One week exactly after visiting the newspaper, we woke up to old Bean the jailer knocking on Kitty's door. He can't read, the poor man, but he'd learned that the Gazette had printed our story and he'd been promised a quarter by Kitty if he bought the newspaper and brought it to the house for us to see.
Local Woman Needs Anyone With a Pen and A Bleeding Heart!!
I winced and sank deeper into the sofa.
I shook my head back and forth, very slowly, feeling the tears gathering. A tight panic began squeezing at my insides. "No, you two can read it first, and if it's as bad as I think it will be, I'm...I'll just pass. I am not sure I have the stomach for it."
And so Teresa and Kitty read John Dimson's article in silence. I put my hands over my face and only once glanced up when I thought I heard Kitty sucking on her teeth. At that moment I noticed Teresa shake her head ever so slightly. They finished. They sat there.
My heart hammered. I wasn't able to speak. I wanted desperately to know. I wanted desperately not to know. I wanted most of all to go to sleep and forget the whole matter. But how could I possibly forget the fact that I was going to the gallows in a matter of days?
"Well that young man deserves a good sharp boot right smack in his back side."
"I'd agree completely," Teresa said. She sounded rather weary, even though it was still early in the morning.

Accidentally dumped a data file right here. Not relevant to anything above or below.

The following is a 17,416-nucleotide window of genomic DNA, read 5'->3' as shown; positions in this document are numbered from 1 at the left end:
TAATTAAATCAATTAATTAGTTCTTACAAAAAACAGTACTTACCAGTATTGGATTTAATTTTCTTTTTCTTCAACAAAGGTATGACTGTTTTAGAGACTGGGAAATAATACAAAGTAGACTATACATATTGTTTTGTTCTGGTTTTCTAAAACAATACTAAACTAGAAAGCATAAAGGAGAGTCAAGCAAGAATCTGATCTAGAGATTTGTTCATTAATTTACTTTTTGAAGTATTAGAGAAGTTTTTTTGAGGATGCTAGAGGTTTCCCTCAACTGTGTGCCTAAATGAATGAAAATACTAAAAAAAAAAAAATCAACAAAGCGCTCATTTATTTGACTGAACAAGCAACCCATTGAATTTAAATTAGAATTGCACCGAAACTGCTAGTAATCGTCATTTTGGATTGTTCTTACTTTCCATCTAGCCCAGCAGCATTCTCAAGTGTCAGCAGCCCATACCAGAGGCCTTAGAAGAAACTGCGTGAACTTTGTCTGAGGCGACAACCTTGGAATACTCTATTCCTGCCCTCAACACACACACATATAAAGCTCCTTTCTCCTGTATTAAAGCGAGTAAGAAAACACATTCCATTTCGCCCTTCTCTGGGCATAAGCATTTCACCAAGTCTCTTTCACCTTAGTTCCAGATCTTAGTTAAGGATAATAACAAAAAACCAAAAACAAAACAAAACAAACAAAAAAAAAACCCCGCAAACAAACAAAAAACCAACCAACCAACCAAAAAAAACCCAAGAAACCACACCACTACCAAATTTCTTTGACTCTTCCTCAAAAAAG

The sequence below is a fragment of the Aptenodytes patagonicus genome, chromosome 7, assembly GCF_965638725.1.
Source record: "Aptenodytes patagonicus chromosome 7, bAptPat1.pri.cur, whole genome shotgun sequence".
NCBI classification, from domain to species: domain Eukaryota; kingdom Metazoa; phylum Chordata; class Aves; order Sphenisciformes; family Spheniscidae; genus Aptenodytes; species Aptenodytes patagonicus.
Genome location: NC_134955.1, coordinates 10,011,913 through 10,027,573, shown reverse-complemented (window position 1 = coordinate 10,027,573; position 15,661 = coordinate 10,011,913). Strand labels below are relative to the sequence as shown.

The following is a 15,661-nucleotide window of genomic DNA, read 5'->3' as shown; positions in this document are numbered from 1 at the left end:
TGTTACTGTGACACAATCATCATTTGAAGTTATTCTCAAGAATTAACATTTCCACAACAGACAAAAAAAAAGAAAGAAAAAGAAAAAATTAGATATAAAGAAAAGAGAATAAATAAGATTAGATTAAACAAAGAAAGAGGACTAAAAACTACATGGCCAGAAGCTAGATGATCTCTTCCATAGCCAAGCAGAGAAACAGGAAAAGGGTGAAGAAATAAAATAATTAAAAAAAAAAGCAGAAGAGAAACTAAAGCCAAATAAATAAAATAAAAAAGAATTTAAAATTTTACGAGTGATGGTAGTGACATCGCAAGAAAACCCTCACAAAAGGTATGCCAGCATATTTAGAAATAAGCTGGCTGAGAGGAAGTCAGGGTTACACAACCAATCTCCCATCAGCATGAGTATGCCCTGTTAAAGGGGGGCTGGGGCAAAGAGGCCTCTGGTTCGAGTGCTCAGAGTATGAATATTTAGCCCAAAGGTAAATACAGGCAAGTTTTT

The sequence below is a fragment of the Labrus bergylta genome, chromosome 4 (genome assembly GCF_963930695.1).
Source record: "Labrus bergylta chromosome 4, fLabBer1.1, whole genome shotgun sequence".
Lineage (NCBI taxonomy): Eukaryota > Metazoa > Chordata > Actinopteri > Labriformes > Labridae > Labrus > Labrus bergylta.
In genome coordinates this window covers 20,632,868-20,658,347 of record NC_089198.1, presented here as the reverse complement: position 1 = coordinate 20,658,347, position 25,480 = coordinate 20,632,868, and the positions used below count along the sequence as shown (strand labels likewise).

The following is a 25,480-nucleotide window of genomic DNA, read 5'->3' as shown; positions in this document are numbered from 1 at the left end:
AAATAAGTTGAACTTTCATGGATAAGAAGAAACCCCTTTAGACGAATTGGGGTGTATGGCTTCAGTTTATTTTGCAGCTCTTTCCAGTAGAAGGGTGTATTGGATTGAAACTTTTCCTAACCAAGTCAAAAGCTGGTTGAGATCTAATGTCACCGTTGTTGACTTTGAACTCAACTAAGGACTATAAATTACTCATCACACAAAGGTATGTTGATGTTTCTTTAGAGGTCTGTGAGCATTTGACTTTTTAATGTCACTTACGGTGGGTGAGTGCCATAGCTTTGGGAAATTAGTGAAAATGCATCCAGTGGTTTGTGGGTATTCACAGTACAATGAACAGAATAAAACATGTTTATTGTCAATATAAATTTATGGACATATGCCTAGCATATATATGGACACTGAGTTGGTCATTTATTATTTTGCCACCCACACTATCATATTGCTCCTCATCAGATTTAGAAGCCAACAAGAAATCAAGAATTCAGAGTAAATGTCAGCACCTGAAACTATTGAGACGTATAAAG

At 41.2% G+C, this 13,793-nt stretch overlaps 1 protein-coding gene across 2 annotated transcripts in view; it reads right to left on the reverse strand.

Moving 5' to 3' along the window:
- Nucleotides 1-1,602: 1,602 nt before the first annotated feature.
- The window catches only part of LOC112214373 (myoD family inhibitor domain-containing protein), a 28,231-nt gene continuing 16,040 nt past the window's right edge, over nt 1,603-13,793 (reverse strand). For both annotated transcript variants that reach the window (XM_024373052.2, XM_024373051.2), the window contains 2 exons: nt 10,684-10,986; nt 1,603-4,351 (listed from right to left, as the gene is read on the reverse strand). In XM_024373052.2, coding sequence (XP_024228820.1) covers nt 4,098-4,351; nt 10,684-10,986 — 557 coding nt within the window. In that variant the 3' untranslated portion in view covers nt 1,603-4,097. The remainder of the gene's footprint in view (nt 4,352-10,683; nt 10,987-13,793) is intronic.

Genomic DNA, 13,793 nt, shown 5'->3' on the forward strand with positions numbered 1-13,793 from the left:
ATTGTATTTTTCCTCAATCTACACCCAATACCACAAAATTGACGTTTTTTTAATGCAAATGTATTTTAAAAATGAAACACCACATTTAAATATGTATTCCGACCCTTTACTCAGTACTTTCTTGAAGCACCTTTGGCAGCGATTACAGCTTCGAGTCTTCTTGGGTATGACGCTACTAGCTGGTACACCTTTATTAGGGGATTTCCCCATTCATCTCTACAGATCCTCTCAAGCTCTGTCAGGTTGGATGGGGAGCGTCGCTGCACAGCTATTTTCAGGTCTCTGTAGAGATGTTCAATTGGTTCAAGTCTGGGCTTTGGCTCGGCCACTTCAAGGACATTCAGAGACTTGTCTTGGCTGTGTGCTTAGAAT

"But then," Kitty went on," I could tell right away. The moment I laid eyes on him last week. His whole demeanor. That reporter is well-named. Dimson. DIM-witted Son of a..."
"Oh KITTY!" Teresa covered her ears and shook her head vigorously as if to rid herself of the vulgar outburst.
"Well, sorry for that, Sister, I do apologize, but that man wrote the least sympathetic piece of dirty laundry I've ever read, and hung it out for all to see. And not only does it hurt our cause, but the story isn't even accurate. I am sure that I told him we'd collected 27 letters, not 17. I know for a fact because I had the stack in my hand for Pete's sake."
Teresa inhaled. "It makes no difference really. If he'd written 27, or 207, in that awful story, it would matter not one bit!"
"Heavens, don't take it so hard," Kitty said, sitting beside me and squeezing me in a tight embrace. "It doesn't matter what the silly paper writes. I will go door to door, starting this afternoon!"
"And I will go with you," Teresa said, placing a hand on my arm.
I sat there sniffling. I wanted to say, "I'd just as soon you don't. I would just as soon you accepted the inevitable and gave up. I would just as soon you had never tried." But none of that came out of my mouth. I had so little energy to speak. What did it matter, what I said? What did anything matter now?